Fewer fans have been attending the games recently. In the past, it was not unusual to have a crowd of 3,000 to 4,000. Now the crowds are considerably smaller, though the attendance did increase this year when the Tigers reached the playoffs.

If the renovation cannot be funded through donations it would go to a bond issue.

“Quite frankly,” said Biddeford football Coach Brian Curit, “a commitment is needed from the people of Biddeford. For a long time the BAA did a lot of work and everything was done by volunteers to an incredibly high standard. But volunteerism has dropped significantly.

“And when everyone looks at what needs to be done, I hope they realize we have a gem and something needs to be done to make it great again.”

Robert Desjardins, who has been attending games at Waterhouse Field since the 1960s and goes to just about every Biddeford home athletic event, isn’t sure a bond would pass.

“There are a lot of people who don’t like their taxes going up,” said the 74-year-old Desjardins. “I don’t know what’s going to happen. But I think we’ve got to do something quick.”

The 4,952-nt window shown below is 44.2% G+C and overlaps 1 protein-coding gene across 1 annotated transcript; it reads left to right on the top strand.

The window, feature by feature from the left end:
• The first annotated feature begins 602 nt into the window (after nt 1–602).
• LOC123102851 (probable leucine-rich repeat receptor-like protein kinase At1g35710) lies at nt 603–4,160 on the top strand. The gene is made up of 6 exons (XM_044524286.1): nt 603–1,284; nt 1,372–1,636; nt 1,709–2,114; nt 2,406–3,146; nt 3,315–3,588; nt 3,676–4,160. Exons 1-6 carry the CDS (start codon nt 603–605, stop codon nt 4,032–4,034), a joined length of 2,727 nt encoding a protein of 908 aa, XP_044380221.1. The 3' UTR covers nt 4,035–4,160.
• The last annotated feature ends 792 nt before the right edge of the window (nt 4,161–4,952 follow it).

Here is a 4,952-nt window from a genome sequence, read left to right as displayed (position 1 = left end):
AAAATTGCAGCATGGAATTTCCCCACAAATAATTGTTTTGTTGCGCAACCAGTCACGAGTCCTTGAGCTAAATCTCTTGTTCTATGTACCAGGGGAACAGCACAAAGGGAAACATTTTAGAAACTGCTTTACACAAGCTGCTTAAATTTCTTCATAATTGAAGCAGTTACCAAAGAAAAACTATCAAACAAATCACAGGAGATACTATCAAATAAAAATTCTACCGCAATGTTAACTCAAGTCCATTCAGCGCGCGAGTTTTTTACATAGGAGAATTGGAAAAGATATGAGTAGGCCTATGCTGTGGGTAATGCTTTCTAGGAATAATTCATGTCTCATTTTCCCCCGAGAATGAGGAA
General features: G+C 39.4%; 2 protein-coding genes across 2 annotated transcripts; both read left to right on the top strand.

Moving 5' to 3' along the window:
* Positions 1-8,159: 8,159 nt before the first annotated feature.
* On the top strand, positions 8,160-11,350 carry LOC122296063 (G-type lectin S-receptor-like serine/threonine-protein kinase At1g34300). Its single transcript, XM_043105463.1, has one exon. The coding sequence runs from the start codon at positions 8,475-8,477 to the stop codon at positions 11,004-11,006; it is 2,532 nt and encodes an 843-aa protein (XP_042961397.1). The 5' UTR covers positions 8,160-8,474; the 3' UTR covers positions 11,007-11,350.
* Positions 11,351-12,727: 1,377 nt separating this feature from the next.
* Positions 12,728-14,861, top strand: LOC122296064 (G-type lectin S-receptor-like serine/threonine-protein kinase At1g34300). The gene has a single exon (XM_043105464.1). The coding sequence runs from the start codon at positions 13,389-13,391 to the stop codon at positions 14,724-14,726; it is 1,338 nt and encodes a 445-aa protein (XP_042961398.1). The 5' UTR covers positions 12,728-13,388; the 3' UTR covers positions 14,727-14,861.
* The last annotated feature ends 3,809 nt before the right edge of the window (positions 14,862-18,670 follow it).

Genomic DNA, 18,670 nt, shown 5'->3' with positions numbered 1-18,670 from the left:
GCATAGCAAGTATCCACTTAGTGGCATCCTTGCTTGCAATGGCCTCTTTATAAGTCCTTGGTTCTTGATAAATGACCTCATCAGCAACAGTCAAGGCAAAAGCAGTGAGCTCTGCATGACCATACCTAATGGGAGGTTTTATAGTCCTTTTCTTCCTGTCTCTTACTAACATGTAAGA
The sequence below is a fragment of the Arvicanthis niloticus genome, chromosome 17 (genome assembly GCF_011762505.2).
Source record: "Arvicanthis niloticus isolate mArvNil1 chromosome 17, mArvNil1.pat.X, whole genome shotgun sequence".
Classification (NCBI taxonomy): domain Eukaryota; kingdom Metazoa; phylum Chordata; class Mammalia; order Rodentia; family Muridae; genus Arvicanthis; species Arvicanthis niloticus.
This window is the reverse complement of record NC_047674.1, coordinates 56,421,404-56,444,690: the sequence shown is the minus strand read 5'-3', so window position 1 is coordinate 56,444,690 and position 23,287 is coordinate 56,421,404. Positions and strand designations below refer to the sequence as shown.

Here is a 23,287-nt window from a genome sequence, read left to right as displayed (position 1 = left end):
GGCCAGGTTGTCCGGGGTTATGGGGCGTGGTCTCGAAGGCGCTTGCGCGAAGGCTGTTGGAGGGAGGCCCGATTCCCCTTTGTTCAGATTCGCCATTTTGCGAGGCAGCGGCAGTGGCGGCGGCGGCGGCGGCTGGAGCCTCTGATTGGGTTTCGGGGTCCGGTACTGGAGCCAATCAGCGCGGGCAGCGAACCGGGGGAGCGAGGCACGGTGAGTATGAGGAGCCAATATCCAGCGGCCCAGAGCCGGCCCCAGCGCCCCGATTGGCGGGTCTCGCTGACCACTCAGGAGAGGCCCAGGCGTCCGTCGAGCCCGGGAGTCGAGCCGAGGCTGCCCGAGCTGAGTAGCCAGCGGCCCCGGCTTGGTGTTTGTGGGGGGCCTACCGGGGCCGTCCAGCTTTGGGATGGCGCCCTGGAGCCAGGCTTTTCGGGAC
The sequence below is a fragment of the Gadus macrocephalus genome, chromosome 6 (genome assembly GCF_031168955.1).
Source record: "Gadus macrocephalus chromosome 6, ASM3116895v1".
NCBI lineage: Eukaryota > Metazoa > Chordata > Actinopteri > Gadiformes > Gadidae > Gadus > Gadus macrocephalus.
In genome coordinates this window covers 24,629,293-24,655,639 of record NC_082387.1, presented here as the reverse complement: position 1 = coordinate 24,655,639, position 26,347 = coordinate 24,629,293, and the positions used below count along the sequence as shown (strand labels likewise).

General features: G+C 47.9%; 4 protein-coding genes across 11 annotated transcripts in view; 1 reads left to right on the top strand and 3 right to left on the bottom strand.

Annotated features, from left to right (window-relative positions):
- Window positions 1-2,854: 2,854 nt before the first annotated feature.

At stake also is the Maine Shrine Lobster Bowl Classic, a charity football game played each summer at Waterhouse Field since 1991. The Shriners are not charged a rental fee. Dennis Walton, the Biddeford High athletic director, said he was told by Shrine officials that the field would need a capacity of at least 4,000 seats to continue hosting the game. At least one of the options decreases the seating capacity to 3,400.

“A lot of people feel that we should have just enough seats for high school events,” said Walton. “If other events go away because of the smaller bleachers, they go away.”

Rick Hersom, vice-president of the board of governors that oversees the Lobster Bowl, said he is certain that Biddeford will get the project done.

“I’m excited with everything that is happening there,” he said. “If it goes through, it’s going to be a beautiful place to continue playing there.”

And if it doesn’t?

“It would be tough for us,” said Hersom. “But I can’t see Biddeford not having football at Waterhouse Field.”

Casavant said the community needs to become more involved in the conversation and that the school board and city council need to work together on it.

“It’s in need of repair,” he said. “It’s going to cost a chunk of change and the city of Biddeford has to invest in it. You don’t see fields like Waterhouse anymore.

“And the sooner we do it and come to a decision, the better it is.”